To continue, let’s consider where your telephony application software is going to run. It’s probably going to run on the same servers you use for your business application. Yes, that means hardware. However, it doesn’t mean you have to purchase specialist machines. You can run the software alongside your other applications on your existing, premise-based servers or install dedicated ‘same spec.’ machines in your data centre. On the other hand, as discussed in my previous blog you could choose to run a virtual operation and run your application in the cloud; on Amazon or Rackspace, for example. Either way, it’s more good news.

The telephony resources

Moving on to the point where you have an application that can e.g., make an outbound call, transfer a call to an agent and record messages, let’s take a look at the telephony resources.  Where do those resources reside and how does the call logic that you have coded gain access to them? Here then, is some more good news to savour – you do not need to buy any dedicated telephony hardware or software. The primary function of any cloud-based telephony platform is to provide you with such resources, negating the need to buy specialist technology. Your cloud vendor’s purpose in life is to make available to you – in the cloud and on demand – a virtually [sic] inexhaustible bank of resources for your application to use.  And what makes things even better, is that you don’t have to pay for an over provision of capacity in order to cater for traffic peaks. You don’t have to pay for any volume of in house resources.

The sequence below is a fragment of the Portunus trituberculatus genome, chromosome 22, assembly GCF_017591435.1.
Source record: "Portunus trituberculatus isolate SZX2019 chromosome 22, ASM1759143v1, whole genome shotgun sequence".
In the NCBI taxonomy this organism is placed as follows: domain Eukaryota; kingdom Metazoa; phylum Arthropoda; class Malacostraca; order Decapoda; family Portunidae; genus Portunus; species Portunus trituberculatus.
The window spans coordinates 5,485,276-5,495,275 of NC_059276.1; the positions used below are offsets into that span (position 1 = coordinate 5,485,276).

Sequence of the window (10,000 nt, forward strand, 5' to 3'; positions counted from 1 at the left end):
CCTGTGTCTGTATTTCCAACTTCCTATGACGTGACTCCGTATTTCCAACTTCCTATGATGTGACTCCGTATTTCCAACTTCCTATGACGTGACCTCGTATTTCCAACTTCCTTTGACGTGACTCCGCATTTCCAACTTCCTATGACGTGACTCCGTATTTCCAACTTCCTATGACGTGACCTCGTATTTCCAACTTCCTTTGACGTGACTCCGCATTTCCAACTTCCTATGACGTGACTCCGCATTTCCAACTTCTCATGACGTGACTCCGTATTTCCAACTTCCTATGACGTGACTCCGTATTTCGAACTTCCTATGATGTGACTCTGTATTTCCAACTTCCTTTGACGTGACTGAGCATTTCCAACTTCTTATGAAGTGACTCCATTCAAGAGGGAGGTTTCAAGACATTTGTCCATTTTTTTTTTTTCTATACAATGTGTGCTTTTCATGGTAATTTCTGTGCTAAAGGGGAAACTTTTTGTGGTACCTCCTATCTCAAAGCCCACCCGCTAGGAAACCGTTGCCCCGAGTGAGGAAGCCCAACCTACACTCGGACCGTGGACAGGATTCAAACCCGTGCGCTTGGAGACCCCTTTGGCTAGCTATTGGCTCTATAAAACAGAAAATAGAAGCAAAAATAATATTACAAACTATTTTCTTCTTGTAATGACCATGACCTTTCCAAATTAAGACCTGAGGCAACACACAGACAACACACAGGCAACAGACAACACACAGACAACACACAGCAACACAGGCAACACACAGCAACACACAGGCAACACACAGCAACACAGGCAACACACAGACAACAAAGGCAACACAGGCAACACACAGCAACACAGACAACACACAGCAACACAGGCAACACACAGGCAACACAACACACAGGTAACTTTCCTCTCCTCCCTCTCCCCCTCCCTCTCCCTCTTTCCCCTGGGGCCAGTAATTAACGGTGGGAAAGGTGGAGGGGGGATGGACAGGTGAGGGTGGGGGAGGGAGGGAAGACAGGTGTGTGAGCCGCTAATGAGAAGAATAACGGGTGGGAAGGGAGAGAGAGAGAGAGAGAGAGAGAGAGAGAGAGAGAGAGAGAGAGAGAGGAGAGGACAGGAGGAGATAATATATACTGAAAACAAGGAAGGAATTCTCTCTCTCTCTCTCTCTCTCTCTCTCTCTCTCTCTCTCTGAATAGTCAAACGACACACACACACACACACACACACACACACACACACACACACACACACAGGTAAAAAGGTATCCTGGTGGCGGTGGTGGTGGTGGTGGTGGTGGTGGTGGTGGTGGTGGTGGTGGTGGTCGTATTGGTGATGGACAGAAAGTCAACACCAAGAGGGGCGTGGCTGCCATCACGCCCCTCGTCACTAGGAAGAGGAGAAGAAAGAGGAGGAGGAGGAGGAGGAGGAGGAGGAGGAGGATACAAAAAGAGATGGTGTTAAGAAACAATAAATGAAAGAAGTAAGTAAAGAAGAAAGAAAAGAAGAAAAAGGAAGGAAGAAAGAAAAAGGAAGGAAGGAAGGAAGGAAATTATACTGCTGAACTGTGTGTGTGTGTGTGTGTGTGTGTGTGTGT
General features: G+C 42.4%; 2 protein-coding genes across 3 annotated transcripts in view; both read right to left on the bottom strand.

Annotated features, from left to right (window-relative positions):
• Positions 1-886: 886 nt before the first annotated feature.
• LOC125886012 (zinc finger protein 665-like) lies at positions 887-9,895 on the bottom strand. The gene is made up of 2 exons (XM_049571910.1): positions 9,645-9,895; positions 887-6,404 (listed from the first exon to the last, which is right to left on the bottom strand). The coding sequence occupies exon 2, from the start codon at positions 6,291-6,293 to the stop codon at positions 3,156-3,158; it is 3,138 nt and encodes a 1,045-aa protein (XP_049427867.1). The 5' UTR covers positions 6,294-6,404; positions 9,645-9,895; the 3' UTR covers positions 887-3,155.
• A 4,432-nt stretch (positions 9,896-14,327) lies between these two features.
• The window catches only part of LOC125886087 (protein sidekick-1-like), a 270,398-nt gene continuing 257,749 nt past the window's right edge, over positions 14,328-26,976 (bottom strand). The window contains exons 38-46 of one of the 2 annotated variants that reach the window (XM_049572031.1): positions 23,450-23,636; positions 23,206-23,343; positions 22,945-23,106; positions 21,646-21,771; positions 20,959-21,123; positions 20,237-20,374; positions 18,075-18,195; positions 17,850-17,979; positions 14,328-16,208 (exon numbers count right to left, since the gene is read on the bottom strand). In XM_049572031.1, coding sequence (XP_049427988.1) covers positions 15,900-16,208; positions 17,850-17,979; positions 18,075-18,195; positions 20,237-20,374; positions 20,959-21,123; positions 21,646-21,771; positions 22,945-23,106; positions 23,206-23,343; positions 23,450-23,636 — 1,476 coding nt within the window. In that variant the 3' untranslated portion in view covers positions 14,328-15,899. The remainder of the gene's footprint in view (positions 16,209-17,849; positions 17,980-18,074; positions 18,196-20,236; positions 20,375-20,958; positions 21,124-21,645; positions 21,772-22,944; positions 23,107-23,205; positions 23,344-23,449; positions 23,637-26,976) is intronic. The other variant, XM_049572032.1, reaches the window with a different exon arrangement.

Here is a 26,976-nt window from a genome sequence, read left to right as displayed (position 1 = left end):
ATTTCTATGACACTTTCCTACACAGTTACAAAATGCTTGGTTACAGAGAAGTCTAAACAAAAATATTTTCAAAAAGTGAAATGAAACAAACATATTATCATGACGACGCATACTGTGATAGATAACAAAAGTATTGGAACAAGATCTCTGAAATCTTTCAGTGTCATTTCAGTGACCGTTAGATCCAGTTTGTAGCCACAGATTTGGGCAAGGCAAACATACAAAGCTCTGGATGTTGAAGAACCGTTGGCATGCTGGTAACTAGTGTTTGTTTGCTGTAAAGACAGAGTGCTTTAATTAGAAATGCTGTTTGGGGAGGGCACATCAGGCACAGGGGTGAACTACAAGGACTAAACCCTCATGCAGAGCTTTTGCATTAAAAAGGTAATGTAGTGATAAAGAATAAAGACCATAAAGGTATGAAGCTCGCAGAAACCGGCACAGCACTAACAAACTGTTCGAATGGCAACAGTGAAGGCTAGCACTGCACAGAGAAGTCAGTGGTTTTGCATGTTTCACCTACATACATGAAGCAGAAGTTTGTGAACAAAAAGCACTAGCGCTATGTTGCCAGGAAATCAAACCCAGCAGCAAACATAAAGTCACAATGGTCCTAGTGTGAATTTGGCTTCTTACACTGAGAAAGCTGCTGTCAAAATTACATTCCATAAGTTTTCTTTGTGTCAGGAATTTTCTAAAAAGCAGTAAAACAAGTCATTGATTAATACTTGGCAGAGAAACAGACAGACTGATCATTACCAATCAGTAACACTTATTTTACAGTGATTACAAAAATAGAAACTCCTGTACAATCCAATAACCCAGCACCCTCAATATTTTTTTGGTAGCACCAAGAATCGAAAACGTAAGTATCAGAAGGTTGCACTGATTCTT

To use the cloud-based telephony resources, your application simply needs to be registered with the cloud platform, via a suitable Internet connection. Once that’s done, your call logic software executes on your server (as above) and exchanges information with the cloud platform when there is a call event to be handled.

The deployment